If you have an asset that is not protected by an exemption which you really need or simply want to keep, by filing under Chapter 13 you can keep that asset by paying over time for the privilege of keeping it.  Your attorney simply calculates your Chapter 13 plan so that your creditors receive as much as they would have received if you would have surrendered that asset to a Chapter 7 trustee.

For example, if you own a free and clear vehicle worth $3,000 more than the applicable exemption, you would pay that amount into your plan (in addition to amounts being paid to secured creditors such as back payments on your mortgage). You would have 3 to 5 years—the usual span of a Chapter 13 case—throughout which time you’d be protected from your creditors. Your asset-protection payments are spread out over this length of time, making it relatively easy and predictable to pay.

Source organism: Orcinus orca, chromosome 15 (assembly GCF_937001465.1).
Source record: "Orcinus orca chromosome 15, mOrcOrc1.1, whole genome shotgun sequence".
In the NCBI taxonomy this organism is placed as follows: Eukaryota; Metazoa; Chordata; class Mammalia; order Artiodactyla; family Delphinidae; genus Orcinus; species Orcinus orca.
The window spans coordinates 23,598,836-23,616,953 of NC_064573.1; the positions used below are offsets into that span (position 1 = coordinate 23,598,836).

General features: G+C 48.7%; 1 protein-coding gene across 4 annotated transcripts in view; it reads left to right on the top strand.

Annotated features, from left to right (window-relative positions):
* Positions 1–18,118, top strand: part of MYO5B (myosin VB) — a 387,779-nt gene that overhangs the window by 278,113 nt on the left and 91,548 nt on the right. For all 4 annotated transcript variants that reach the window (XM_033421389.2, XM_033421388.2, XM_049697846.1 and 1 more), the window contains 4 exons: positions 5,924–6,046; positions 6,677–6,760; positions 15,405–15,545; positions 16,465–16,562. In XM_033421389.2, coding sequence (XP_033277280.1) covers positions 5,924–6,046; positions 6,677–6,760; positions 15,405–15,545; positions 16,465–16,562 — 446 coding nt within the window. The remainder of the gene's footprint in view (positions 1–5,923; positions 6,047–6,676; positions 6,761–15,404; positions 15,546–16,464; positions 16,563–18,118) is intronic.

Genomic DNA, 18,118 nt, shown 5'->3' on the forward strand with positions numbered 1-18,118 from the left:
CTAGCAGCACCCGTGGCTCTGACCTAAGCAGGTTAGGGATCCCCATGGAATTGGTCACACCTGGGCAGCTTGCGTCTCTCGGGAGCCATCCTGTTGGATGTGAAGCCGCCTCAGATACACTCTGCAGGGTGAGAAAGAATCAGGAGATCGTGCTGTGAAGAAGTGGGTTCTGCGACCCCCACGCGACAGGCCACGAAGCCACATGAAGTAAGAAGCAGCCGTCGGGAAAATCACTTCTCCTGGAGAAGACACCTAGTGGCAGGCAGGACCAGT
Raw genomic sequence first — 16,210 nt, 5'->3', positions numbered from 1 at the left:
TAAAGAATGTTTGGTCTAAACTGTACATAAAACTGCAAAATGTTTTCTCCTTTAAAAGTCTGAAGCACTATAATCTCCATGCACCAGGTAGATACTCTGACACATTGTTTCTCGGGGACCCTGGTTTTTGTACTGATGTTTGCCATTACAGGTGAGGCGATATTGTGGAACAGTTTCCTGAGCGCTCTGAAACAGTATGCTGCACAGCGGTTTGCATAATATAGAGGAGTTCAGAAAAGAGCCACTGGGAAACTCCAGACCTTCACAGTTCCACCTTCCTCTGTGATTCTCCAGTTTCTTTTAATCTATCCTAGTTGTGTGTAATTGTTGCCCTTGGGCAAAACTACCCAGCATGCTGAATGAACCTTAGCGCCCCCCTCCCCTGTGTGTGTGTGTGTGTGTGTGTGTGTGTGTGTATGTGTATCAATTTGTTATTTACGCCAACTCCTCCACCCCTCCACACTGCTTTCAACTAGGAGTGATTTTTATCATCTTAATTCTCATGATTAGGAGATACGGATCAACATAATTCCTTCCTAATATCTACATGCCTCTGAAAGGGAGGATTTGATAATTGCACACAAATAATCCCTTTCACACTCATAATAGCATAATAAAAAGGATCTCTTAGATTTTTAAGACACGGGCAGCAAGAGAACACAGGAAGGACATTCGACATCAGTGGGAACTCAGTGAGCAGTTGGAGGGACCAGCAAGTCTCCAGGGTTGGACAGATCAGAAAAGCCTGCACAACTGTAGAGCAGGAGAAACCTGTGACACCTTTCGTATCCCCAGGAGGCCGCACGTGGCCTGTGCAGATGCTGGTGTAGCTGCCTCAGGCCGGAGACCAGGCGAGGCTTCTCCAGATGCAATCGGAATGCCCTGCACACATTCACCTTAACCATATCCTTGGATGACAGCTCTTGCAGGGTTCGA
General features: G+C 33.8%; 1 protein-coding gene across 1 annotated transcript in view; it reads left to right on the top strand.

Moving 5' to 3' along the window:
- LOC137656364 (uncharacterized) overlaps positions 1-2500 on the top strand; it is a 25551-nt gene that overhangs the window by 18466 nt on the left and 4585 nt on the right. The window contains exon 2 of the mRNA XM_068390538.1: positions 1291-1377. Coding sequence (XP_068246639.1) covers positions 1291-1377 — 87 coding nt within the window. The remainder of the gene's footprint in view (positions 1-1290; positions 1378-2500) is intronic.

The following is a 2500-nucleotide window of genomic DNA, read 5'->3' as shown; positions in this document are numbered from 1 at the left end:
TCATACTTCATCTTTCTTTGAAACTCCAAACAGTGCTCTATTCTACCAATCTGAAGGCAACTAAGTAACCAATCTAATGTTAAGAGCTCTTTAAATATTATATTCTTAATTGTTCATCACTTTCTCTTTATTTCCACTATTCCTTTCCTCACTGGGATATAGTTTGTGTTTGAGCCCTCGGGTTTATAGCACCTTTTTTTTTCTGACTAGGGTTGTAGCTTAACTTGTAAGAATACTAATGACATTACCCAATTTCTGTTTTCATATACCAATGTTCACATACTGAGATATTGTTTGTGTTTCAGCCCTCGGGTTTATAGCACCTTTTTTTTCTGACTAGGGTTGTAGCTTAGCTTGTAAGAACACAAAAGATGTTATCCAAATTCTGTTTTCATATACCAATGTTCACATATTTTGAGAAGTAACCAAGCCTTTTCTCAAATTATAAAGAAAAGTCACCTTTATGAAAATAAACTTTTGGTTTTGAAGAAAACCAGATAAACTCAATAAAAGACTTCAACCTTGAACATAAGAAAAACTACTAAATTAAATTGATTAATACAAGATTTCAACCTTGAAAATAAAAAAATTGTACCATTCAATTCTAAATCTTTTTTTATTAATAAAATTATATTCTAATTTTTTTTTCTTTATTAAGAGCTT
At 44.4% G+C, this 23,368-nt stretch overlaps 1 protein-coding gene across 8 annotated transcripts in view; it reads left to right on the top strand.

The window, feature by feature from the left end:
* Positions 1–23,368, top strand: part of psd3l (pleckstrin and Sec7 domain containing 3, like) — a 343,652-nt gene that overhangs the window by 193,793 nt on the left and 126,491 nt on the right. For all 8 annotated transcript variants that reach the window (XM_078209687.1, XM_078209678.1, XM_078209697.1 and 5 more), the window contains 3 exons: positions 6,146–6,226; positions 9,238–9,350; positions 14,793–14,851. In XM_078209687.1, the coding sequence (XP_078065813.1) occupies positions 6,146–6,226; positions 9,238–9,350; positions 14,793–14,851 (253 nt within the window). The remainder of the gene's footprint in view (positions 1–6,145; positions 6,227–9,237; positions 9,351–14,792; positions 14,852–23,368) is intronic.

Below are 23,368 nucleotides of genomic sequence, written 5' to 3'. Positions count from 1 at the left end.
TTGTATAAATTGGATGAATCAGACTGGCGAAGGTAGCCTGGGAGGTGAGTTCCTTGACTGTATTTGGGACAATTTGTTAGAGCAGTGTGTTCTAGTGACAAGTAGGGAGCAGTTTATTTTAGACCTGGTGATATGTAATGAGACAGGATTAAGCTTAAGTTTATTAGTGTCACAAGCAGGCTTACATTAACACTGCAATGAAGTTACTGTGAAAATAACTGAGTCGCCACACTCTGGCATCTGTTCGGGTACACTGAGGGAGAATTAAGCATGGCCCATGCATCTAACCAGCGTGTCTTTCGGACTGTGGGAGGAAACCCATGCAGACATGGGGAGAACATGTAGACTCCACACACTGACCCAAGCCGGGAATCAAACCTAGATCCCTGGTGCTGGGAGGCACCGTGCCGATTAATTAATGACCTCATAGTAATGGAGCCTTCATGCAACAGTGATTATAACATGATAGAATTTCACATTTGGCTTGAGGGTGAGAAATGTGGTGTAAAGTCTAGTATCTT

This is in contrast to negotiating with a Chapter 7 trustee to pay to keep an asset, in which you would usually have less time to pay it and less predictability as to how much you’d have to pay.

Chapter 7 vs. Chapter 13 Asset Protection

Whether the asset(s) that you are protecting is worth the additional time and expense of a Chapter 13 case depends on the importance of that asset, and other factors.

First note that people with assets to protect have other reasons to be in a Chapter 13 case, and the asset protection feature is just one more benefit.